jack hammers belong in nyc!
HA! I knew I liked you!
“Water dropping day by day wears the hardest rock away.”Congrats!
Thanks Shana! I guess it is something to celebrate. When you are in the thick of it, you can forget how far you’ve come!
Well said. True that the size of the market opportunity is very related to the size of the investment needed. Recognizing that is important.
When I read about the CEO who ask if it would be ok not to be the CEO I thought wow this individual is pretty self aware. That person is going to be a good leader at some point in their life.It cause me to remember the 11 Leadership Principles I had to chant every morning at Officer Candidate School.1. Know Yourself and Seek Self Improvement…Develop a plan to keep your strengths and improve on your weaknesses;2. Be Technically Proficient…Not only do we know our duties and responsibilities, we know all those of our team members, and we look to our leaders and concern ourselves with learning their duties and responsibilities;3. Seek Responsibility and Take Responsibility for Your Actions…We are not satisfied with performing just our duties to the best of our abilities, we look to grow and seek further challenges, and always, when in charge, accept the consequences of our decisions, absorb the negative and pass on the praises;4. Make Sound and Timely Decisions…Leaders must be able to reason under the most critical condition and decide quickly what action to take;5. Set the Example…No aspect of leadership is more powerful. Our personal example affects people more than any amount of instruction or form of discipline. We are the role model;6. Know Your Personnel and Look Out for Their Well Being…Leaders must know and understand those being led. When individuals trust you, they will willingly work to help accomplish any mission;7. Keep Your Followers Informed…Our team members expect us to keep them informed, and where and when possible, to explain the reasons behind requirements and decisions. Information encourages initiative, improves teamwork and enhances morale;8. Develop A Sense of Responsibility In Your Followers…The members of a team will feel a sense of pride and responsibility when they successfully accomplish a new task given them. When we delegate responsibility to our followers, we are indicating that we trust them;9. Ensure Each Task is Understood, Supervised and Accomplished…Team members must know the standard. Supervising lets us know the task is understood and lets our team members know we care about mission accomplishment and about them;10. Build A Team…Leaders develop a team spirit that motivates team members to work with confidence and competence. Because mission accomplishment is based on teamwork, it is evident the better the team, the better the team will perform the task;11. Employ Your Team In Accordance With Its Capabilities…A leader must use sound judgment when employing the team. Failure is not an option. By employing the team properly, we insure mission accomplishment.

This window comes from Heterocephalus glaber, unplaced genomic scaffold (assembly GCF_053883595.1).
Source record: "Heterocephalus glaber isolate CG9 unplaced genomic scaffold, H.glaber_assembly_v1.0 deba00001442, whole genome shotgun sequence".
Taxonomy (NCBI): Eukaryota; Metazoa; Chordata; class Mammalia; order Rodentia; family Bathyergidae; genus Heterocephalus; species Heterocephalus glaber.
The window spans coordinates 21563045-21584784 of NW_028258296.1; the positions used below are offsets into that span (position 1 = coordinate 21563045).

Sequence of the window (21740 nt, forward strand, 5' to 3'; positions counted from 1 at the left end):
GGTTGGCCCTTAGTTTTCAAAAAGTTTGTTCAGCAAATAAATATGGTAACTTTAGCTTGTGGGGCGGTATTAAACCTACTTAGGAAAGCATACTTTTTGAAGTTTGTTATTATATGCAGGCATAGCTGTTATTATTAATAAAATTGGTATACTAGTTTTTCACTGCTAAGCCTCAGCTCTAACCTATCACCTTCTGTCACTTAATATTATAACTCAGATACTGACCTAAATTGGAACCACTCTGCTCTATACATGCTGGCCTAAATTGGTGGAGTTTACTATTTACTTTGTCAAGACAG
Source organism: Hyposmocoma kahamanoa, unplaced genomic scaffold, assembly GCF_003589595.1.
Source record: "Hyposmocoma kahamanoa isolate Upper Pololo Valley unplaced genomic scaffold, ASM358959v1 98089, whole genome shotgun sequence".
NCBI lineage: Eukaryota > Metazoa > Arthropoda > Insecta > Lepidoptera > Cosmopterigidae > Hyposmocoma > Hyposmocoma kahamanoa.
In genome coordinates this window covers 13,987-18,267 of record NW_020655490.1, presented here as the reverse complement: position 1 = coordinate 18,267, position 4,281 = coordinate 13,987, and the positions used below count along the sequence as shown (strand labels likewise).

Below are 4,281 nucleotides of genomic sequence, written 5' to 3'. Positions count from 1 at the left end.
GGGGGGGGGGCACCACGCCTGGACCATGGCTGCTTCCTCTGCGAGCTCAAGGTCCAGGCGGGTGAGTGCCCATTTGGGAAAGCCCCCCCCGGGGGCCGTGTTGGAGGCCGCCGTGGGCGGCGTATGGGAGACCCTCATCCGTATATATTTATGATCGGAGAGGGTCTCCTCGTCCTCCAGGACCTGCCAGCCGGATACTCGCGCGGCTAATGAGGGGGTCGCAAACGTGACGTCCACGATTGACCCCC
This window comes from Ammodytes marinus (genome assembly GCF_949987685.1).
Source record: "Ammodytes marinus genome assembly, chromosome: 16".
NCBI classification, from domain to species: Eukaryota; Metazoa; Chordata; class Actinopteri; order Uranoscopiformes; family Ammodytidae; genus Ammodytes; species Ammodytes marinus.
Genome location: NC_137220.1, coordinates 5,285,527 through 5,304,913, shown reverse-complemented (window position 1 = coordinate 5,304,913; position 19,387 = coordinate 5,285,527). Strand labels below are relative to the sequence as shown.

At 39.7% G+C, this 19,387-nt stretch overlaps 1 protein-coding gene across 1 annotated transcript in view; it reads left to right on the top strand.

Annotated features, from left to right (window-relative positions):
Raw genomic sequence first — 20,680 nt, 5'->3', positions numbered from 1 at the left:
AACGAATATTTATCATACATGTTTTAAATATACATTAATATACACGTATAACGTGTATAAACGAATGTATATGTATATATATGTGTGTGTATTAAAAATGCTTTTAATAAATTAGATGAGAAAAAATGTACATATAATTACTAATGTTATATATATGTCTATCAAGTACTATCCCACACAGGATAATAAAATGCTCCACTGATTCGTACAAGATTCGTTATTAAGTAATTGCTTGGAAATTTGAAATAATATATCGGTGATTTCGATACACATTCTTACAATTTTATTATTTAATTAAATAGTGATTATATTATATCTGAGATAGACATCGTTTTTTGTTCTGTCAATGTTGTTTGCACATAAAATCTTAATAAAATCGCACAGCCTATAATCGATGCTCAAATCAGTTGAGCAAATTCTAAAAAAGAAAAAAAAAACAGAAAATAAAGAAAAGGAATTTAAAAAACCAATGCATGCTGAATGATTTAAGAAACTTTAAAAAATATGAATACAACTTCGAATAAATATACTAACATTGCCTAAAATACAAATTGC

This is great. Thanks Bill
Very inspiring and thoughtful article, Joanne. Thank you for sharing. 🙂 We have been working to create a impassioned community of institutional investors (LP’s) at http://www.thetrustedinsight.com with a great user experience.
Completely agree! A few thoughts.The relationship between startups and money is much more complicated than “they need it and investors have it”. Like any relationship, it can be good, or it can be abusive (accidentally or intentionally).Most startups understand that it takes a lot of effort to get something started. What many don’t understand is that effort is a vector, not a scalar. Flashing back to high school math, vectors have size AND direction. Finding that direction is always tricky and without it, your efforts won’t get you anywhere.Taking in money ups the pressure to find that direction. But it also muffles the signals that tell you if the direction is correct. Too much money too early will definitely cloud your judgement. When you aren’t afraid of imminent death, you tend to let things slide more.I’ve also seen situations where less experienced investors have made it clear, either overtly or subliminally, that the startup should continue on a path that doesn’t seem to be working since that is the concept the investor fell in love with. Needless to say, that ends badly.I do think it varies by product and market. In my area (gaming), too much money too early is never good.One last thought: unfortunately many investors are part of the problem. Asking for slow money is usually interpreted as either a lack of ambition, or (worse!) a lack of confidence. Personally, I would rather get real data on a shoestring than have vague data in comfort.